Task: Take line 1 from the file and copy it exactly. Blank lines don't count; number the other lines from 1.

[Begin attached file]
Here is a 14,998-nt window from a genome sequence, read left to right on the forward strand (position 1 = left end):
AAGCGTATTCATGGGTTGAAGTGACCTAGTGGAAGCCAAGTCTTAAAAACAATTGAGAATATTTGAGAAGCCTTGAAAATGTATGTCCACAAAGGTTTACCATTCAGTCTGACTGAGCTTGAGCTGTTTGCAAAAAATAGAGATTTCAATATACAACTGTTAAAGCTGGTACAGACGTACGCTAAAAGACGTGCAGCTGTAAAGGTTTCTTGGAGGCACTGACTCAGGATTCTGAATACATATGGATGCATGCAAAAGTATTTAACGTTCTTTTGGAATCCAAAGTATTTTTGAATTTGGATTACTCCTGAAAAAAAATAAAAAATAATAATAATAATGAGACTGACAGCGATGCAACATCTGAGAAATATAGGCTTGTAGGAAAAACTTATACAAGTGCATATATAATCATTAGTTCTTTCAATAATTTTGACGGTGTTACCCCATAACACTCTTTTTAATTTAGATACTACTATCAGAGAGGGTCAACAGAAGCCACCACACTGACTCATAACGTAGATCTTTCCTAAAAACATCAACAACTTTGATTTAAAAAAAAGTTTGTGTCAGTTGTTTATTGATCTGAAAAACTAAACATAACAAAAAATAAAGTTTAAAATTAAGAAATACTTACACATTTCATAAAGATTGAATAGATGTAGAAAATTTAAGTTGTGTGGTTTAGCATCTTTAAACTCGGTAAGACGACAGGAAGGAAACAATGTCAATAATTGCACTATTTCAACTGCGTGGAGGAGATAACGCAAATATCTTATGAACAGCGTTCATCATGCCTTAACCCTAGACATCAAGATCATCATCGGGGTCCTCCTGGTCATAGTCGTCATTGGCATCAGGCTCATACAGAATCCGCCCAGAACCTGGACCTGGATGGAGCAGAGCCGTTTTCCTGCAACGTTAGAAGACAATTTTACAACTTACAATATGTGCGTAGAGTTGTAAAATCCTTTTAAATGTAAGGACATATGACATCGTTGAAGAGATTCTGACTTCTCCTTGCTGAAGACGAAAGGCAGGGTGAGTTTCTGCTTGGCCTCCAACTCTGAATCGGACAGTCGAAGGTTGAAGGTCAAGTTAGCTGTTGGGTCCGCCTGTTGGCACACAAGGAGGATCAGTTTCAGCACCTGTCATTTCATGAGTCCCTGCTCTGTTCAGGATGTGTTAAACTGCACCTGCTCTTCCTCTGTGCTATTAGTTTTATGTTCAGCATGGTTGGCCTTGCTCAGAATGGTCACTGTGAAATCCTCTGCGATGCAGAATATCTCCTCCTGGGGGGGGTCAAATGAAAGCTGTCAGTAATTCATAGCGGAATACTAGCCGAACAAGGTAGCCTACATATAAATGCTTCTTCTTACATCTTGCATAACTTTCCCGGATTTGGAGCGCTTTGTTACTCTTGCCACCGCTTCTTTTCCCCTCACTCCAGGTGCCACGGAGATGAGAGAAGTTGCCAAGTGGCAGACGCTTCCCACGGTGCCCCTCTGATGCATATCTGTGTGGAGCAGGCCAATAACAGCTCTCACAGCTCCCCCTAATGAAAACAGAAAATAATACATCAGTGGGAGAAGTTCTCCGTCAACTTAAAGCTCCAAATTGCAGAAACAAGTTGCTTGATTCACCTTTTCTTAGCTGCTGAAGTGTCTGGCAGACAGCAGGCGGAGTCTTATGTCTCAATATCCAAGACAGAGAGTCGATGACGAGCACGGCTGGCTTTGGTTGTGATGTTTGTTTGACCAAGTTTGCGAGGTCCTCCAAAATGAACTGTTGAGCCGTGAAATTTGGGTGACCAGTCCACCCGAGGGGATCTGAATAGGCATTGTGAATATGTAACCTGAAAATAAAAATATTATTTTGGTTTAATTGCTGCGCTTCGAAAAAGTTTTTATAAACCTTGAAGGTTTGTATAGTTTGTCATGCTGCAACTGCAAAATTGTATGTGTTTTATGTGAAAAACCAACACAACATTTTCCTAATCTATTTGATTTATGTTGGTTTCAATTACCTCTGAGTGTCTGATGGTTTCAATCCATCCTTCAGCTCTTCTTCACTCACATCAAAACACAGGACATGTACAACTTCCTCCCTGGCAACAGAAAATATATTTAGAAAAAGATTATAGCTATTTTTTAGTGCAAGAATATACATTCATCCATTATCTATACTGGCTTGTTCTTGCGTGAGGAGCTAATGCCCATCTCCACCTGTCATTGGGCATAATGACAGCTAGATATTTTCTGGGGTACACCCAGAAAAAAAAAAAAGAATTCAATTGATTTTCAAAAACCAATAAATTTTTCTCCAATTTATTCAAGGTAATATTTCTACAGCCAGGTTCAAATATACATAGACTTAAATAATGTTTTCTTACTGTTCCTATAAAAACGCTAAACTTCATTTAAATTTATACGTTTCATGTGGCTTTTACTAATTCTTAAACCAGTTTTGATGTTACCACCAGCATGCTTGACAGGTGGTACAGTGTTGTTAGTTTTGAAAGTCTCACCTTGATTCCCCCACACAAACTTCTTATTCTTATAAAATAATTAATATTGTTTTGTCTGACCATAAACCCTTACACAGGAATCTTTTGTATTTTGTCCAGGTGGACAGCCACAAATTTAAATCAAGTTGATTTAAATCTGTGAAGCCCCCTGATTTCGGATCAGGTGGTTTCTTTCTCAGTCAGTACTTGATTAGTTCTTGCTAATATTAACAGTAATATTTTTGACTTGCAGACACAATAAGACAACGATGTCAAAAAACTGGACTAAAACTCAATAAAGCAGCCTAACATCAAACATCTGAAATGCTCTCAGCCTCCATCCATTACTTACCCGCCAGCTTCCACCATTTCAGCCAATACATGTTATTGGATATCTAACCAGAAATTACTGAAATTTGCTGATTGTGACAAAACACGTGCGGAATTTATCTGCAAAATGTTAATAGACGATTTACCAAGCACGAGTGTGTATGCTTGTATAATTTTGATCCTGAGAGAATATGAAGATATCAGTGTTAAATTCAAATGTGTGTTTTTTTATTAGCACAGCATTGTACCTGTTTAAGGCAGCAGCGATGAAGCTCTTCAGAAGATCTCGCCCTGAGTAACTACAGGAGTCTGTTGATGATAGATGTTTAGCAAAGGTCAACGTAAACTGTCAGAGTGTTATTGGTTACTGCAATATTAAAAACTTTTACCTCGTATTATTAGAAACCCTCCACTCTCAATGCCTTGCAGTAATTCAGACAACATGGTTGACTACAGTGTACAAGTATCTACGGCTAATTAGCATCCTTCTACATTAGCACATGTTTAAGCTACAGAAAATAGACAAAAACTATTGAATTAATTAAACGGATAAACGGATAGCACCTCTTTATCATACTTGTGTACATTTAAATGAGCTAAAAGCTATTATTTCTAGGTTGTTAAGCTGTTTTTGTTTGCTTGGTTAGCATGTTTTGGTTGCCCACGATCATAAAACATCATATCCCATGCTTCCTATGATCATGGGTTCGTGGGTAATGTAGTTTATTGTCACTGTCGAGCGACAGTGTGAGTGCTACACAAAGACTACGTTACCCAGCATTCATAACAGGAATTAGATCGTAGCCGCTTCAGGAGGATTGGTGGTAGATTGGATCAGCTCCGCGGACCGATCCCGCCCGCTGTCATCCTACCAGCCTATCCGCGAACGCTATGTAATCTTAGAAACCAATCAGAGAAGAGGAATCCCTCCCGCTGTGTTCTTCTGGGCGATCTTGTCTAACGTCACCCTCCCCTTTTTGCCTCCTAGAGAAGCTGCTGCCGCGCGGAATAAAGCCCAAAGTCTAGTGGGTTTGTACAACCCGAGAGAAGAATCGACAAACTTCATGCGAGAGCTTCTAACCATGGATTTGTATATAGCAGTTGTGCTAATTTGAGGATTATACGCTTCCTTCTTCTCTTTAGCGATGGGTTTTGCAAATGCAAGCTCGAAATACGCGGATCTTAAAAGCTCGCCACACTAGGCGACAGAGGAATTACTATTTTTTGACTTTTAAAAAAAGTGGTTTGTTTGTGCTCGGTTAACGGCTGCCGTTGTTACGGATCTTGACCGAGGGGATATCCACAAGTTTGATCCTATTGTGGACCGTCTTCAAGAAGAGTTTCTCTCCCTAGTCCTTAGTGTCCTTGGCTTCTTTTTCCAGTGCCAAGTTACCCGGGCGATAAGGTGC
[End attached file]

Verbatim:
Here is a 14,998-nt window from a genome sequence, read left to right on the forward strand (position 1 = left end):